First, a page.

- Explosion forces
- The explosions are now bigger and stronger. They weren’t really a big force in previous versions, which didn’t really suit the fact that they’re representing a vast amount of energy being expelled. At one point I turned them way, way up … that pretty much lead to chaos. Fun chaos, but it made some levels fairly unplayable, so I reeled them in a bit.
- Explosion graphics
- I think this is my favourite graphic in the game. Our in-game artist, Peter, chose a theme that you’ll see throughout the game of elements that overlap in interesting ways when moving at different speeds. The explosion rings all start at the same velocity, and then slow down randomly at different rates. The result is amazing.
- The blobs around the particles that show what forces are acting on them have been refitted – they now have anti-aliasing and come in two colours!
- Sound effects
- We have them! They sound pretty incredible too. There are some issues with the bass getting a bit lost when played through speakers, so we’re looking into what we can do to improve that.
- Level flow
- We built an entirely new system for better controlling the flow between levels. Now we have an incredible amount of control over what happens at the end of every level, and have added text at the end of levels to talk to bring across story and whatnot. The actual structure of the end of the level went through a couple of iterations here, but we ended up with the fairly streamlined version you’ll see in the buid.
- The first two comic sections are in! It turns out that they’re a little long and slow, and there’s no sound in there. You can skip these by pressing any key if you want to.
- The Menu
- Yep, the menu’s gotten a bit of an upgrade. It’s pretty much a first draft of the final menu design, so there’s still a fair way to go. We also have credits!
- Everything tweens!
- Ease.EaseInCubic (or EaseOutCubic) is now my best friend. Everything in the game tweens when it appears or disappears, and it looks all cartoony and awesome.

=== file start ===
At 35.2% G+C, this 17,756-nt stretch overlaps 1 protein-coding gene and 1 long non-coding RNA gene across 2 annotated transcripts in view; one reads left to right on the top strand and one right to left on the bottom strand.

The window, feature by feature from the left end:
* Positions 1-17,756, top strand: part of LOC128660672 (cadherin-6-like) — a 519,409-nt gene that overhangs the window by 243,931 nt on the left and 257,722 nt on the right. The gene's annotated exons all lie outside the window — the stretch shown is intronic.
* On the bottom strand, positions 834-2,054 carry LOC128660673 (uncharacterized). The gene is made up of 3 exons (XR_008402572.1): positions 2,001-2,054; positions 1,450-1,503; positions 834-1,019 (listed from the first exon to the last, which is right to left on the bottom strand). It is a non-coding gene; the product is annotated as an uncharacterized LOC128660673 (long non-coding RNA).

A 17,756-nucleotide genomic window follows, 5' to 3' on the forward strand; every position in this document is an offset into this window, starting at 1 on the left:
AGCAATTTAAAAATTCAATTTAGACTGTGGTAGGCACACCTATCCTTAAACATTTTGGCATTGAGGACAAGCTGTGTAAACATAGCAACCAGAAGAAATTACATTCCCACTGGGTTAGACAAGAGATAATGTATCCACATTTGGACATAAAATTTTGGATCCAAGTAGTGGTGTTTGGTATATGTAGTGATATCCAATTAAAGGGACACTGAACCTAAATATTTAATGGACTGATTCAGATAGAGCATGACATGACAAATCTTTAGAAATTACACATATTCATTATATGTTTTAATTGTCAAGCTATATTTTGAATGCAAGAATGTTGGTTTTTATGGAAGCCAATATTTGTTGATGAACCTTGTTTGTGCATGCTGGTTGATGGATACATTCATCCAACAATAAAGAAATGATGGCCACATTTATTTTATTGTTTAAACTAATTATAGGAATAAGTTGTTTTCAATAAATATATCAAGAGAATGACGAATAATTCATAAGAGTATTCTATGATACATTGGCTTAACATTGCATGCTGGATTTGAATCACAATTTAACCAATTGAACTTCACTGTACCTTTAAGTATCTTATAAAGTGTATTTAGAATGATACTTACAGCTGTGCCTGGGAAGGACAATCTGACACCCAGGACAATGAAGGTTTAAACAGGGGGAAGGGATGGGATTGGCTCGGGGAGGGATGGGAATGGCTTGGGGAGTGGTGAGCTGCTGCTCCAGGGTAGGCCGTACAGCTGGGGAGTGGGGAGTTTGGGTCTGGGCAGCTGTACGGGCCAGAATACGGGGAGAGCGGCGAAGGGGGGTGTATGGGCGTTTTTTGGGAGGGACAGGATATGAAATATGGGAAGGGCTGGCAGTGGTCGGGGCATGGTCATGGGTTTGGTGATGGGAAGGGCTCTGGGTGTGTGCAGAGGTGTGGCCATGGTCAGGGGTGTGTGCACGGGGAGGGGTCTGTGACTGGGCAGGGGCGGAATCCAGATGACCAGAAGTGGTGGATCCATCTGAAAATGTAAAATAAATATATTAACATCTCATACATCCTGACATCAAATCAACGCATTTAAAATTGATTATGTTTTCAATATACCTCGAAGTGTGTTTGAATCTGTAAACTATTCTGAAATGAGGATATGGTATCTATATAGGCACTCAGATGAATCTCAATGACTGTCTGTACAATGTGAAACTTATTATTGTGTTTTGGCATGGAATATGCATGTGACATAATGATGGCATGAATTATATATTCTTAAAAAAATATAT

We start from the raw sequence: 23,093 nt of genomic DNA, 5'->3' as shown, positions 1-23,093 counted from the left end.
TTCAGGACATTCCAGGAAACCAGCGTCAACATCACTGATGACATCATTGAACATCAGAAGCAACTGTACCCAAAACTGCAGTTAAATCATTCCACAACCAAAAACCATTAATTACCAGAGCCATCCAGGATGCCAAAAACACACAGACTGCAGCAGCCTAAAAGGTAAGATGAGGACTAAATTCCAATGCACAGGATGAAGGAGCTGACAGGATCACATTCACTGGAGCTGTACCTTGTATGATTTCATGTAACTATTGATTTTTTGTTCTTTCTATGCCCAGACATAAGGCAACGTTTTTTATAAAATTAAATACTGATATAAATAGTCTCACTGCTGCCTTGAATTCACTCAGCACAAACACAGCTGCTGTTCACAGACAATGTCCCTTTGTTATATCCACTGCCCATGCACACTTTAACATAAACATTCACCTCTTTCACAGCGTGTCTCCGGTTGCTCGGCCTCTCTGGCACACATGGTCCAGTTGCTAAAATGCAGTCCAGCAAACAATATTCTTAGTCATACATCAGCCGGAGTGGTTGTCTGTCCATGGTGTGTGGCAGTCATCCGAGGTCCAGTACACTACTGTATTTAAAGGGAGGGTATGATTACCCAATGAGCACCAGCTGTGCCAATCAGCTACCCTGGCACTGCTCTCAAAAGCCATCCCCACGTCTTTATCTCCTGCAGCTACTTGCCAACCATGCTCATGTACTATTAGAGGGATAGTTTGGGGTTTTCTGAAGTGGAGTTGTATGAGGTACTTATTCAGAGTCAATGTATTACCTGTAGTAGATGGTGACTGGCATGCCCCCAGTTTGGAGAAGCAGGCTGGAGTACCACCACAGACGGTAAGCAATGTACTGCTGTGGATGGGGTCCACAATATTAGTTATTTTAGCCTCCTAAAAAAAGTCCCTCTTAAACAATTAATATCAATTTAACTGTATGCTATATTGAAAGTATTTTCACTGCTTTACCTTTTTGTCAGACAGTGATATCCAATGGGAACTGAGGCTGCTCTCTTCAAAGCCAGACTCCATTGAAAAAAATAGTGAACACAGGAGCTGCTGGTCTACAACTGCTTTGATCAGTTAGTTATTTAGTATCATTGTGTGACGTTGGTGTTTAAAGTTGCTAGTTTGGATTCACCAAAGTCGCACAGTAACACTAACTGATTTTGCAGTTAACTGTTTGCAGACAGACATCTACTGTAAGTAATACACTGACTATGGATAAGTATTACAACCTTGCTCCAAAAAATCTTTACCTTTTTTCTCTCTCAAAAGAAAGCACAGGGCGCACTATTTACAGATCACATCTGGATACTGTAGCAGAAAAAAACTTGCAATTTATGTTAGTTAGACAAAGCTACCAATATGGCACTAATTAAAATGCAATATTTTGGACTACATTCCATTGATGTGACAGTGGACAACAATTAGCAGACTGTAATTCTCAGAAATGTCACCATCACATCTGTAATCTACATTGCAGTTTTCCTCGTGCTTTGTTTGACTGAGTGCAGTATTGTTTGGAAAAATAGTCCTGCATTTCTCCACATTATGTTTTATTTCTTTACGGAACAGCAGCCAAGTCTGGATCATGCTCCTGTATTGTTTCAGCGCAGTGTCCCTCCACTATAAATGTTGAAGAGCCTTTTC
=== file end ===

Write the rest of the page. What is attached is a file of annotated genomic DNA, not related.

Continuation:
- The Information Layer
- This is a work in progress, but we’ve put a bunch of work into getting the foundations in. If you move your mouse during the game, you will get a cursor which you can hover over things to get more info about them. You can also press space to pause the game without opening a menu, which lets you explore the world through this lens. Right now, we’ve only got a very limited number of annotations on this layer, but more are coming.
- Bigger! Better! More! Still in progress! One of those is a lie. Probably ‘bigger’. The fonts haven’t actually changed at all.
- Shield graphics
- Another on the list of ‘needs more work’, the shield graphics are now better looking, but less noticeable. One thing we still need to work on is making the player particle stand out more than it does now, in general.
- Maximum angular velocity
- This is a bit of a subtle one. The curved corners of the play area meant that you could surf around corners almost infinitely fast, which was okay, but once you detached you would maintain some angular velocity, which would make you bounce strangely off corners. It was weird. We fixed it.
- The colours
- The final system we added (well kinda re-added, but Aidan made it much more bad-ass as he did so), was the ability for us to create smooth changes in the colours of pretty much everything in the game. You’ll notice that the walls and topology colours gradually change over the course of the chapter.
- Tom D (our comic animator) kept telling us to do this, and we finally did. We added some small particles in the background that move like dust and are lit up by the topology. It looks pretty great.
Another change that we’ve made is that we’ve taken out the challenges for now. We’re not ditching them, but we need to rethink their place in the level-to-level flow.
And that’s the end of a long list of changes. We’d love to hear your feedback – let us know if you have any questions about any of those changes.